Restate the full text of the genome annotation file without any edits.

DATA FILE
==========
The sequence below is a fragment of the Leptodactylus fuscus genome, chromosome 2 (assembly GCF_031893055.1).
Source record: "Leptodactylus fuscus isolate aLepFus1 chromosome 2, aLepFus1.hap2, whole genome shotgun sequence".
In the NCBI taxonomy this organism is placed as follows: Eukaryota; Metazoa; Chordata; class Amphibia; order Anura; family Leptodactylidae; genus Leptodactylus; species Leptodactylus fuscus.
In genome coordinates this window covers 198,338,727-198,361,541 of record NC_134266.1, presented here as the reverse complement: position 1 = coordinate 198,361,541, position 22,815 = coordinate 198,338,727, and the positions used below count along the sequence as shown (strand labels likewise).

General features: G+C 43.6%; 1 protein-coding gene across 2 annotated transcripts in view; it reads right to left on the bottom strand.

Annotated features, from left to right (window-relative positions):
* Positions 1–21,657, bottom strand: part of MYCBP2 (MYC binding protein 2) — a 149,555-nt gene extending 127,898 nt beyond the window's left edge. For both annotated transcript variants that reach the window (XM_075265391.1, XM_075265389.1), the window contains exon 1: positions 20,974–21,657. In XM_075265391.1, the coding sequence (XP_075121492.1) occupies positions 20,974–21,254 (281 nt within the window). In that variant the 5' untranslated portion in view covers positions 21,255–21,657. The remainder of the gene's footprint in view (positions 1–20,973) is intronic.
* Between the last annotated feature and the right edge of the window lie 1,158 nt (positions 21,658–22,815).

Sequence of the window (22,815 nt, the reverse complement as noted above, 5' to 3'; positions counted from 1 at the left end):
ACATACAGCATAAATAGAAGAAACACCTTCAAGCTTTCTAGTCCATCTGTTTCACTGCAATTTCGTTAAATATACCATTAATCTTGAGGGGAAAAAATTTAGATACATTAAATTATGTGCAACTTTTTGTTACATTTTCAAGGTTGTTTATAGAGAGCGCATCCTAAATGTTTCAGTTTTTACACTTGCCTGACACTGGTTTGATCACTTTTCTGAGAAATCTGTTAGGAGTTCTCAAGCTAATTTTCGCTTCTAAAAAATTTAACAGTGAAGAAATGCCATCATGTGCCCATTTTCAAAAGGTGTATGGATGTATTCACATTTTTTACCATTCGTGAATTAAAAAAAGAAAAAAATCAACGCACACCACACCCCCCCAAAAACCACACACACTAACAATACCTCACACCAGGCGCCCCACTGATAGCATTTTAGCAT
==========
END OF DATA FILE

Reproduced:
The sequence below is a fragment of the Leptodactylus fuscus genome, chromosome 2 (assembly GCF_031893055.1).
Source record: "Leptodactylus fuscus isolate aLepFus1 chromosome 2, aLepFus1.hap2, whole genome shotgun sequence".
In the NCBI taxonomy this organism is placed as follows: Eukaryota; Metazoa; Chordata; class Amphibia; order Anura; family Leptodactylidae; genus Leptodactylus; species Leptodactylus fuscus.
In genome coordinates this window covers 198,338,727-198,361,541 of record NC_134266.1, presented here as the reverse complement: position 1 = coordinate 198,361,541, position 22,815 = coordinate 198,338,727, and the positions used below count along the sequence as shown (strand labels likewise).

General features: G+C 43.6%; 1 protein-coding gene across 2 annotated transcripts in view; it reads right to left on the bottom strand.

Annotated features, from left to right (window-relative positions):
* Positions 1–21,657, bottom strand: part of MYCBP2 (MYC binding protein 2) — a 149,555-nt gene extending 127,898 nt beyond the window's left edge. For both annotated transcript variants that reach the window (XM_075265391.1, XM_075265389.1), the window contains exon 1: positions 20,974–21,657. In XM_075265391.1, the coding sequence (XP_075121492.1) occupies positions 20,974–21,254 (281 nt within the window). In that variant the 5' untranslated portion in view covers positions 21,255–21,657. The remainder of the gene's footprint in view (positions 1–20,973) is intronic.
* Between the last annotated feature and the right edge of the window lie 1,158 nt (positions 21,658–22,815).

Sequence of the window (22,815 nt, the reverse complement as noted above, 5' to 3'; positions counted from 1 at the left end):
ACATACAGCATAAATAGAAGAAACACCTTCAAGCTTTCTAGTCCATCTGTTTCACTGCAATTTCGTTAAATATACCATTAATCTTGAGGGGAAAAAATTTAGATACATTAAATTATGTGCAACTTTTTGTTACATTTTCAAGGTTGTTTATAGAGAGCGCATCCTAAATGTTTCAGTTTTTACACTTGCCTGACACTGGTTTGATCACTTTTCTGAGAAATCTGTTAGGAGTTCTCAAGCTAATTTTCGCTTCTAAAAAATTTAACAGTGAAGAAATGCCATCATGTGCCCATTTTCAAAAGGTGTATGGATGTATTCACATTTTTTACCATTCGTGAATTAAAAAAAGAAAAAAATCAACGCACACCACACCCCCCCAAAAACCACACACACTAACAATACCTCACACCAGGCGCCCCACTGATAGCATTTTAGCAT